Keeping the Work of Literature Alive

Casey Lefante

Our fiction co-editor, Kathrin Hutson, recently had this exchange with Casey Lefante, featured fiction writer for Issue #37. Here’s what she had to say about employing the second-person point of view, writing about politics, her revision process, and more.

 

What inspired you to write this story?

I’ve spent most of the last two years working on my novel, thus sorely neglecting the art of the short story. Last summer, I found an old story I’d written in graduate school, and the character’s voice shocked me. I didn’t recognize it as something I’d written because it sounded so unlike what I normally write.

I remembered that my professor had given us that writing assignment with the specific purpose of writing outside of our experiences. This discovery prompted me to attempt writing a story about an experience outside of my personal history. In the span of about a week, I wrote the first draft. While the story is similar to my other works in that it deals with a young protagonist trying to make sense of her world, it’s different in that it approaches this through issues that aren’t within my personal history. In a way, this gave me more freedom to explore this girl and her world. Now that I’ve written this story (and read Carmen Maria Machado’s Her Body and Other Parties—wow!), I’m inspired to continue working on the short story form. Even though there are similarities to working on a short story and a novel, the process and outcome are totally disparate, at least for me. It’s a different art form.

 

“Honey Bee” is written in the second-person narrative point of view. This is the least common of all narrative POVs in fiction, and rarely is it done as successfully as in “Honey Bee”. What made you choose to write this story in the second person? Is this style of writing normal for you, or was it a challenge to explore?

Second-person deserves more love! I first encountered it in Lorrie Moore’s “How to Be a Writer,” and I fell in love with it when reading Moore’s “How to Be an Other Woman.” Inspired by this newfound love (like, I was ready to buy second-person a nice dinner and take it out dancing; it was that serious), I wrote a second-person story for my fiction workshop in grad school. That story ended up finding a home in Zone 3, and it was included six years later in an anthology.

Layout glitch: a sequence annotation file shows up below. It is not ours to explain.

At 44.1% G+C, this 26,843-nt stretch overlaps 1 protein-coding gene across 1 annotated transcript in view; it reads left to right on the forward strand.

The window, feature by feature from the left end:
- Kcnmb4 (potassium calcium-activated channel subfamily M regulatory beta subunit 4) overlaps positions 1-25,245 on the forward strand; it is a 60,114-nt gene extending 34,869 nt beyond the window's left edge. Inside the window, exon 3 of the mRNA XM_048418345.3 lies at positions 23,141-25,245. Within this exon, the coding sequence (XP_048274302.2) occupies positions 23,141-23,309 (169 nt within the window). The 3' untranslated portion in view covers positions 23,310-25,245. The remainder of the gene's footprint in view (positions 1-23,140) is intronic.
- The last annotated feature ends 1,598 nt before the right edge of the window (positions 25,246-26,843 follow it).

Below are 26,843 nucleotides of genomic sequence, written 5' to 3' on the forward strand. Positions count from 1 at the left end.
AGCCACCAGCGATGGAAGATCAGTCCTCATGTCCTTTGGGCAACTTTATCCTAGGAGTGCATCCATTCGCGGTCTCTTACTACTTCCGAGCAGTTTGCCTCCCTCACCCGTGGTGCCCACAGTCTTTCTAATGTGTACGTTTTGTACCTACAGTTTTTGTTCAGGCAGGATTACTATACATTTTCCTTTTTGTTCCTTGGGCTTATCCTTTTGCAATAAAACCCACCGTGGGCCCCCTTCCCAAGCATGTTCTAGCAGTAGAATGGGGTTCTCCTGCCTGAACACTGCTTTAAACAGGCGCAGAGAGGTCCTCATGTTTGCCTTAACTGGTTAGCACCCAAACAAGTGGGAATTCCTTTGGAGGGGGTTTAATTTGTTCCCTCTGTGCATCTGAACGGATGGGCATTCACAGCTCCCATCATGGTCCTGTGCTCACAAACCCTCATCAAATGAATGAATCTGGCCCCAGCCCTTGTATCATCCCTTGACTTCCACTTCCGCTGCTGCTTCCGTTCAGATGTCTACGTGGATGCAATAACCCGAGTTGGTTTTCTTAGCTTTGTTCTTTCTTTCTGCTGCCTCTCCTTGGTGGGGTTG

When I read it again, I remembered how fun it was to write in second, and I decided to try it again with my next story. Something about second-person feels very freeing for me. It’s more distant than first-person and more intimate than third. It forces the reader to play an active role in the story, which fosters the writer-reader relationship that’s so important in keeping a work of literature alive. I find that I write differently when I write in second person: the words are sharper, the images are more direct, and the character’s voice just punches off the page. As a point of view, it’s often relegated to a gimmick, but I think it has way more to offer. I challenge all of you to try it!

 

Do you feel like this is a fundamentally political story at heart, or is it just a human story?

I think that’s up to the reader to decide. One of the beautiful things about writing is that it has two lives: the life the writer gives it and the life the reader provides. My intent wasn’t to write a political story but rather a story about what it means to question and grieve and search, desperately, for some kind of meaning when one’s world seems to be falling apart.

The adolescent characters in the story aren’t consciously acting in any political way. They’re acting in learned and socialized ways, and those actions are complex. For instance, the protagonist wants a connection with Sienna, but it’s because she’s subconsciously viewing her as a token replacement for her brother. The sister misses her brother, but she doesn’t understand his experience enough to avoid resenting him for his actions. Both girls love their brother, but they are unable to understand his experience. Instead of talking about their grief, they each retreat into tragic attempts at gaining control over a life they’ve just realized is uncontrollable. In that sense, I’m more inclined to define it as a human story, but I don’t think the labels need to be mutually exclusive.